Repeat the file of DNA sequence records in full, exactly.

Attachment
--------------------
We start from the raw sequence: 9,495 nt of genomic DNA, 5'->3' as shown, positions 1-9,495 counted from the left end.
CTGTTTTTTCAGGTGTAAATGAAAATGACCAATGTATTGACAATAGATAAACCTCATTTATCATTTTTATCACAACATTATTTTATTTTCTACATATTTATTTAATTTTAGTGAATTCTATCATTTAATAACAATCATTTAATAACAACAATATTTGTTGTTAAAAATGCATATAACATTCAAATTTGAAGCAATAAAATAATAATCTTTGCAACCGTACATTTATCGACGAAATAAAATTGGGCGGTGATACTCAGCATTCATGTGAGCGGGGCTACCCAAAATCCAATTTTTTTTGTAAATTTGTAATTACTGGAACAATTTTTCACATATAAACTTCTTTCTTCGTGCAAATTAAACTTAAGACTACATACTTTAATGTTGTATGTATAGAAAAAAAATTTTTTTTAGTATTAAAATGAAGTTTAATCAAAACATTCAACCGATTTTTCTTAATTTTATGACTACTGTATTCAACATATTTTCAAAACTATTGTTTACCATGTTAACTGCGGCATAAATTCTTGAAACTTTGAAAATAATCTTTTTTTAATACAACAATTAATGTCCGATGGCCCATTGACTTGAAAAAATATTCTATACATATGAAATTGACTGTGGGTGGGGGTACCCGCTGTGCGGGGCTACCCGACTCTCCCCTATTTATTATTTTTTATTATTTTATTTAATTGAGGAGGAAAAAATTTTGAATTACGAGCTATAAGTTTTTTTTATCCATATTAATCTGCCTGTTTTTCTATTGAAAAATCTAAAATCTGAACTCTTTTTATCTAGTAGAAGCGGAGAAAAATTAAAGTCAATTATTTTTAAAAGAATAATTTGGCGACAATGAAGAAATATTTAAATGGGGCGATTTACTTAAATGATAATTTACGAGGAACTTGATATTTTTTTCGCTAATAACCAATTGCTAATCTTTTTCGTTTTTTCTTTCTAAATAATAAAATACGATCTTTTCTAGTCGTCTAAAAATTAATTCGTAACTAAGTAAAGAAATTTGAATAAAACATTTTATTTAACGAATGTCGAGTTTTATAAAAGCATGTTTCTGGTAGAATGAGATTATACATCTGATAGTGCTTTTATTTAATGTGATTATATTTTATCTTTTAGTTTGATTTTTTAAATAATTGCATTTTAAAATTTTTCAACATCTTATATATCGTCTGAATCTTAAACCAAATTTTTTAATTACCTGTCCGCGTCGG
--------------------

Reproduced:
We start from the raw sequence: 9,495 nt of genomic DNA, 5'->3' as shown, positions 1-9,495 counted from the left end.
CTGTTTTTTCAGGTGTAAATGAAAATGACCAATGTATTGACAATAGATAAACCTCATTTATCATTTTTATCACAACATTATTTTATTTTCTACATATTTATTTAATTTTAGTGAATTCTATCATTTAATAACAATCATTTAATAACAACAATATTTGTTGTTAAAAATGCATATAACATTCAAATTTGAAGCAATAAAATAATAATCTTTGCAACCGTACATTTATCGACGAAATAAAATTGGGCGGTGATACTCAGCATTCATGTGAGCGGGGCTACCCAAAATCCAATTTTTTTTGTAAATTTGTAATTACTGGAACAATTTTTCACATATAAACTTCTTTCTTCGTGCAAATTAAACTTAAGACTACATACTTTAATGTTGTATGTATAGAAAAAAAATTTTTTTTAGTATTAAAATGAAGTTTAATCAAAACATTCAACCGATTTTTCTTAATTTTATGACTACTGTATTCAACATATTTTCAAAACTATTGTTTACCATGTTAACTGCGGCATAAATTCTTGAAACTTTGAAAATAATCTTTTTTTAATACAACAATTAATGTCCGATGGCCCATTGACTTGAAAAAATATTCTATACATATGAAATTGACTGTGGGTGGGGGTACCCGCTGTGCGGGGCTACCCGACTCTCCCCTATTTATTATTTTTTATTATTTTATTTAATTGAGGAGGAAAAAATTTTGAATTACGAGCTATAAGTTTTTTTTATCCATATTAATCTGCCTGTTTTTCTATTGAAAAATCTAAAATCTGAACTCTTTTTATCTAGTAGAAGCGGAGAAAAATTAAAGTCAATTATTTTTAAAAGAATAATTTGGCGACAATGAAGAAATATTTAAATGGGGCGATTTACTTAAATGATAATTTACGAGGAACTTGATATTTTTTTCGCTAATAACCAATTGCTAATCTTTTTCGTTTTTTCTTTCTAAATAATAAAATACGATCTTTTCTAGTCGTCTAAAAATTAATTCGTAACTAAGTAAAGAAATTTGAATAAAACATTTTATTTAACGAATGTCGAGTTTTATAAAAGCATGTTTCTGGTAGAATGAGATTATACATCTGATAGTGCTTTTATTTAATGTGATTATATTTTATCTTTTAGTTTGATTTTTTAAATAATTGCATTTTAAAATTTTTCAACATCTTATATATCGTCTGAATCTTAAACCAAATTTTTTAATTACCTGTCCGCGTCGG